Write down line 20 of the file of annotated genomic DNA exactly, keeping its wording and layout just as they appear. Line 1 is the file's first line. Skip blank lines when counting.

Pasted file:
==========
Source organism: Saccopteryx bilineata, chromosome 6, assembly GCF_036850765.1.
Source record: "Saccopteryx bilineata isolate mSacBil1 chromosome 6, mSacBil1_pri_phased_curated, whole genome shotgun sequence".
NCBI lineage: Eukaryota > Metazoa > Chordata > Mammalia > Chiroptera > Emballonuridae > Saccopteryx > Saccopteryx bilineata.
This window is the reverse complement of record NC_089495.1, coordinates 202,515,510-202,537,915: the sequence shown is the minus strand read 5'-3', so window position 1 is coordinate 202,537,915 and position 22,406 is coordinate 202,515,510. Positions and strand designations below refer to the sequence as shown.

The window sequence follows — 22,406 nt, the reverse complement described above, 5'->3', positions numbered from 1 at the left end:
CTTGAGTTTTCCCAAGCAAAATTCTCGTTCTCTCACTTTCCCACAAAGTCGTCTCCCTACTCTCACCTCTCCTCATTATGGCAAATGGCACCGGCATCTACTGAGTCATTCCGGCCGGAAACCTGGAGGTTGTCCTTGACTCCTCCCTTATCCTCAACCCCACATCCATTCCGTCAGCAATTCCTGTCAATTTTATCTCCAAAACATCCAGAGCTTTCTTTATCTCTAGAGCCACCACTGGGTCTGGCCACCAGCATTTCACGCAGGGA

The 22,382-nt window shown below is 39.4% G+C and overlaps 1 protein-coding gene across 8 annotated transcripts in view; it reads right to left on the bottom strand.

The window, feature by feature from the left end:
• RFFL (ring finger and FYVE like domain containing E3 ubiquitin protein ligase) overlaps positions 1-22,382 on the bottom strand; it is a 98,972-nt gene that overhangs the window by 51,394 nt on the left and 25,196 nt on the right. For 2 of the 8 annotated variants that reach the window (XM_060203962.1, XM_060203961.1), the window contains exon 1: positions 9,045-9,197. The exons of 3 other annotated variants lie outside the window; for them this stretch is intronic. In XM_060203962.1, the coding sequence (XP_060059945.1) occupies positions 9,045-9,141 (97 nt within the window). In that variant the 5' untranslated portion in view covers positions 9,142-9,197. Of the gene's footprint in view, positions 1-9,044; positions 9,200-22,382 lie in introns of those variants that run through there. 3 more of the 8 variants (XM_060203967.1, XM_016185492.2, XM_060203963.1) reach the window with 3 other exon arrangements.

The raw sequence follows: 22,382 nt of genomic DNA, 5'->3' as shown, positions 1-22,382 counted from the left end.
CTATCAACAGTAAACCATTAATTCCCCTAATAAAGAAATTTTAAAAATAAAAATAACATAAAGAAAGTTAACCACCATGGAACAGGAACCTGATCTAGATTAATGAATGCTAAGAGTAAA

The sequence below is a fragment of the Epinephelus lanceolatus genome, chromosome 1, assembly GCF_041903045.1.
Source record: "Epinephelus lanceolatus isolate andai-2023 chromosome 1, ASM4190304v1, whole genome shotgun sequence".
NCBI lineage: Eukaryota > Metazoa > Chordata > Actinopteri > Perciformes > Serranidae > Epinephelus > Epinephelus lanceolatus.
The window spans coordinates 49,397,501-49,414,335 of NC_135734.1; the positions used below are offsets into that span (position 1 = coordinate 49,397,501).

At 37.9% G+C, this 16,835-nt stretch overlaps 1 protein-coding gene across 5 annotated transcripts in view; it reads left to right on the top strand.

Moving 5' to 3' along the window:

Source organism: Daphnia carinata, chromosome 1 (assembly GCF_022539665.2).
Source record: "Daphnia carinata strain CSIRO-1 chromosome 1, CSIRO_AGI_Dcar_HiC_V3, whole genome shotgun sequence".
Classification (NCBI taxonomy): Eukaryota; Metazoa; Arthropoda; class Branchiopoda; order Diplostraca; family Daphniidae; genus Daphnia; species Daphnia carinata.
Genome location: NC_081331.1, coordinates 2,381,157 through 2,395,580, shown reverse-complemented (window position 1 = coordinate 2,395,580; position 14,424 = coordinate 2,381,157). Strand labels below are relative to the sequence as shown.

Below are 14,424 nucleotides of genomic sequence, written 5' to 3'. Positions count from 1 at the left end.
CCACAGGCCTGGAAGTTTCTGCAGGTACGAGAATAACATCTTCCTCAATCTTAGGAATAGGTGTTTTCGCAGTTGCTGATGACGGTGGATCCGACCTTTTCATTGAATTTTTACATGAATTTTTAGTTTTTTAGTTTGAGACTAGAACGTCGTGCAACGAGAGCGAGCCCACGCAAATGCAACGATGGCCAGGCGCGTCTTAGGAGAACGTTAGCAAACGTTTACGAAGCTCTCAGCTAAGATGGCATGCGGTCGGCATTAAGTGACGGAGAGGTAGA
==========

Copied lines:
Classification (NCBI taxonomy): Eukaryota; Metazoa; Arthropoda; class Branchiopoda; order Diplostraca; family Daphniidae; genus Daphnia; species Daphnia carinata.